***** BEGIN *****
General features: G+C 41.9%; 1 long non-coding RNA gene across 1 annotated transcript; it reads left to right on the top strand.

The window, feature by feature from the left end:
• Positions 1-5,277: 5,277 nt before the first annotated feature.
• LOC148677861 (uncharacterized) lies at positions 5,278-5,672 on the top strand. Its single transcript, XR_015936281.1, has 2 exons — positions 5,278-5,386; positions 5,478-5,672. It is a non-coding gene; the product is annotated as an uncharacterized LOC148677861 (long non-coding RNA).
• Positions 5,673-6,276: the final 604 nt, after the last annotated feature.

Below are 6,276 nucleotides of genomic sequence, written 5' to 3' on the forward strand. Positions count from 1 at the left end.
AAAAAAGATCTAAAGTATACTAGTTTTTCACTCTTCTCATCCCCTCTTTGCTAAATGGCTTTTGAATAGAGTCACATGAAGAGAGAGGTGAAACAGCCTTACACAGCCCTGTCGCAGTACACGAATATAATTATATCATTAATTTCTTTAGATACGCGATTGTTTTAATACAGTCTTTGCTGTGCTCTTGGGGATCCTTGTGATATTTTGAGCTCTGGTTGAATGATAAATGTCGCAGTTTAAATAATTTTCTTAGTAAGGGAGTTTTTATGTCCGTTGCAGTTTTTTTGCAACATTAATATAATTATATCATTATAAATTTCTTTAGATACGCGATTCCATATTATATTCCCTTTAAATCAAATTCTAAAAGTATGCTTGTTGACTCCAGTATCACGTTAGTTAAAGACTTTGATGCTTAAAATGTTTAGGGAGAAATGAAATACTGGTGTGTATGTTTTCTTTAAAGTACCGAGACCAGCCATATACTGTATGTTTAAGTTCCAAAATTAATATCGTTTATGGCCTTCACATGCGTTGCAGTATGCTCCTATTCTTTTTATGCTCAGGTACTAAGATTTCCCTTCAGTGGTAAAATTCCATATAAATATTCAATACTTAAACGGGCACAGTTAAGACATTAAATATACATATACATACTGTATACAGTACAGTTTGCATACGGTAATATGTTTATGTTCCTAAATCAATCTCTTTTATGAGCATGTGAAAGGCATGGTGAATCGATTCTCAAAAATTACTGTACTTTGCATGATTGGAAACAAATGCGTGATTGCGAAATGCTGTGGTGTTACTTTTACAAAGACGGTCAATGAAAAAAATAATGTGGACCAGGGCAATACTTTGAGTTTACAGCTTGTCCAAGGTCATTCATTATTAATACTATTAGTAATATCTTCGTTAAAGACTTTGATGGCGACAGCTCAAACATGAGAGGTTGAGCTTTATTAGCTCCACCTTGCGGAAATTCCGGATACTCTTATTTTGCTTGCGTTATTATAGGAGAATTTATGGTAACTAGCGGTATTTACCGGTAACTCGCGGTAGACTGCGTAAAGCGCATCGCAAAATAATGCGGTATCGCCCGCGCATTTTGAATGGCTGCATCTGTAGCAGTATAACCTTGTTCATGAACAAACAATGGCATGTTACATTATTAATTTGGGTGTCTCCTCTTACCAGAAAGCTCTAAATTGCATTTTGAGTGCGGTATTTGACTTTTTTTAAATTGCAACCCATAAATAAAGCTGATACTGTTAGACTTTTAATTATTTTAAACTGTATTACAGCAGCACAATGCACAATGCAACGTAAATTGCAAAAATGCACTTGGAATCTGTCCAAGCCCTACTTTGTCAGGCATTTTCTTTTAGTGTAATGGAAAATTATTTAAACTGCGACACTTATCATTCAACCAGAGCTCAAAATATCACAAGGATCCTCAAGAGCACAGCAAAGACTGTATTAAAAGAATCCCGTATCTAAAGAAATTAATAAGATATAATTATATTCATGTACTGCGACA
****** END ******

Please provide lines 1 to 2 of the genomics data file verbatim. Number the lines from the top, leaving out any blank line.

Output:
General features: G+C 41.9%; 1 long non-coding RNA gene across 1 annotated transcript; it reads left to right on the top strand.

The window, feature by feature from the left end: